Skip to main content

Thank you for visiting You are using a browser version with limited support for CSS. To obtain the best experience, we recommend you use a more up to date browser (or turn off compatibility mode in Internet Explorer). In the meantime, to ensure continued support, we are displaying the site without styles and JavaScript.

Structural basis of unidirectional export of lipopolysaccharide to the cell surface


Gram-negative bacteria are surrounded by an inner cytoplasmic membrane and by an outer membrane, which serves as a protective barrier to limit entry of many antibiotics. The distinctive properties of the outer membrane are due to the presence of lipopolysaccharide1. This large glycolipid, which contains numerous sugars, is made in the cytoplasm; a complex of proteins forms a membrane-to-membrane bridge that mediates transport of lipopolysaccharide from the inner membrane to the cell surface1. The inner-membrane components of the protein bridge comprise an ATP-binding cassette transporter that powers transport, but how this transporter ensures unidirectional lipopolysaccharide movement across the bridge to the outer membrane is unknown2. Here we describe two crystal structures of a five-component inner-membrane complex that contains all the proteins required to extract lipopolysaccharide from the membrane and pass it to the protein bridge. Analysis of these structures, combined with biochemical and genetic experiments, identifies the path of lipopolysaccharide entry into the cavity of the transporter and up to the bridge. We also identify a protein gate that must open to allow movement of substrate from the cavity onto the bridge. Lipopolysaccharide entry into the cavity is ATP-independent, but ATP is required for lipopolysaccharide movement past the gate and onto the bridge. Our findings explain how the inner-membrane transport complex controls efficient unidirectional transport of lipopolysaccharide against its concentration gradient.

Access options

Rent or Buy article

Get time limited or full article access on ReadCube.


All prices are NET prices.

Fig. 1: Crystal structure of the inner-membrane complex of the LPS transport machine.
Fig. 2: LptC promotes the efficient transport of LPS to LptA.
Fig. 3: LPS entry into the cavity of the transporter is ATP-independent but extraction out of the membrane and onto the bridge requires ATP.
Fig. 4: Unidirectional LPS transport is promoted by a gate in the β-jellyroll of LptF.

Data Availability

Coordinates and structure factors have been deposited in the Protein Data Bank under accession numbers 6MIT for the E. cloacae LptB2FGC and 6MJP for the V. cholerae LptB2FGC structure.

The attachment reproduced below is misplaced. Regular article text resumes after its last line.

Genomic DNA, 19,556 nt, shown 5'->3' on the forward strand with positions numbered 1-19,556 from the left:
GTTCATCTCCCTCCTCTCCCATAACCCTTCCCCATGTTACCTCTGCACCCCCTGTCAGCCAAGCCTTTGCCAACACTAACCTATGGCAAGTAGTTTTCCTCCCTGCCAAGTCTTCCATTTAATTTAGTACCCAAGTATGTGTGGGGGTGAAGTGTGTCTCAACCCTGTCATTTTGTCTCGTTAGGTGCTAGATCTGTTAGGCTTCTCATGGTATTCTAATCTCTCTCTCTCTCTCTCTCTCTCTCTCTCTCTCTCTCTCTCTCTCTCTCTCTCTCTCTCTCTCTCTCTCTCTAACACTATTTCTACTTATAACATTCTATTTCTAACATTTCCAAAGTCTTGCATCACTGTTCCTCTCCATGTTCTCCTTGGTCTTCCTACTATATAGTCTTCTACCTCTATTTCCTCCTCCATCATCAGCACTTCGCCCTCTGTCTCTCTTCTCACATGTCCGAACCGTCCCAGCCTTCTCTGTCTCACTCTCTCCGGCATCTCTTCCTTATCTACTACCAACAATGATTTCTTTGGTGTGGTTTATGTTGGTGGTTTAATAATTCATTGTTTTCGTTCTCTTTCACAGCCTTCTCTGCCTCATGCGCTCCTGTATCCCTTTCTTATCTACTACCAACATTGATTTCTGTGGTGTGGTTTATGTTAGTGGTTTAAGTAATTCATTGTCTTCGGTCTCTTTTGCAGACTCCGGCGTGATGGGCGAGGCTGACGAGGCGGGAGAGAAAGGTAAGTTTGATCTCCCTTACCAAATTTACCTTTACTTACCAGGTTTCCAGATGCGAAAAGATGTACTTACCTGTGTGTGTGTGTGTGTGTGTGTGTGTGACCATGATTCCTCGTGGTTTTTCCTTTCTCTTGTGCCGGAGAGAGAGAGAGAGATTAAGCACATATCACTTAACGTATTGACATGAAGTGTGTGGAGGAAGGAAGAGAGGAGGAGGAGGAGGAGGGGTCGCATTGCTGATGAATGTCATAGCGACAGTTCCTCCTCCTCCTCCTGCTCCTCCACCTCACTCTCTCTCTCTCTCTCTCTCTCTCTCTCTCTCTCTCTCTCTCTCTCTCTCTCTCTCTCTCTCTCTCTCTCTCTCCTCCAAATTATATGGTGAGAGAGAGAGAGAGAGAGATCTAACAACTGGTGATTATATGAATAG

1. 1.

    Whitfield, C. & Trent, M. S. Biosynthesis and export of bacterial lipopolysaccharides. Annu. Rev. Biochem. 83, 99–128 (2014).

    CAS  Article  Google Scholar 

  2. 2.

    Okuda, S., Sherman, D. J., Silhavy, T. J., Ruiz, N. & Kahne, D. Lipopolysaccharide transport and assembly at the outer membrane: the PEZ model. Nat. Rev. Microbiol. 14, 337–345 (2016).

    CAS  Article  Google Scholar 

  3. 3.

    Chng, S. S., Gronenberg, L. S. & Kahne, D. Proteins required for lipopolysaccharide assembly in Escherichia coli form a transenvelope complex. Biochemistry 49, 4565–4567 (2010).

    CAS  Article  Google Scholar 

  4. 4.

    Sherman, D. J. et al. Lipopolysaccharide is transported to the cell surface by a membrane-to-membrane protein bridge. Science 359, 798–801 (2018).

    ADS  CAS  Article  Google Scholar 

  5. 5.

    Narita, S. & Tokuda, H. Biochemical characterization of an ABC transporter LptBFGC complex required for the outer membrane sorting of lipopolysaccharides. FEBS Lett. 583, 2160–2164 (2009).

    CAS  Article  Google Scholar 

  6. 6.

    Ruiz, N., Gronenberg, L. S., Kahne, D. & Silhavy, T. J. Identification of two inner-membrane proteins required for the transport of lipopolysaccharide to the outer membrane of Escherichia coli. Proc. Natl Acad. Sci. USA 105, 5537–5542 (2008).

    ADS  CAS  Article  Google Scholar 

  7. 7.

    Sperandeo, P. et al. Characterization of lptA and lptB, two essential genes implicated in lipopolysaccharide transport to the outer membrane of Escherichia coli. J. Bacteriol. 189, 244–253 (2007).

    CAS  Article  Google Scholar 

  8. 8.

    Davidson, A. L., Dassa, E., Orelle, C. & Chen, J. Structure, function, and evolution of bacterial ATP-binding cassette systems. Microbiol. Mol. Biol. Rev. 72, 317–364 (2008).

    CAS  Article  Google Scholar 

  9. 9.

    Thomas, C. & Tampé, R. Multifaceted structures and mechanisms of ABC transport systems in health and disease. Curr. Opin. Struct. Biol. 51, 116–128 (2018).

    CAS  Article  Google Scholar 

  10. 10.

    Okuda, S., Freinkman, E. & Kahne, D. Cytoplasmic ATP hydrolysis powers transport of lipopolysaccharide across the periplasm in E. coli. Science 338, 1214–1217 (2012).

    ADS  CAS  Article  Google Scholar 

  11. 11.

    Sherman, D. J. et al. Decoupling catalytic activity from biological function of the ATPase that powers lipopolysaccharide transport. Proc. Natl Acad. Sci. USA 111, 4982–4987 (2014).

    ADS  CAS  Article  Google Scholar 

  12. 12.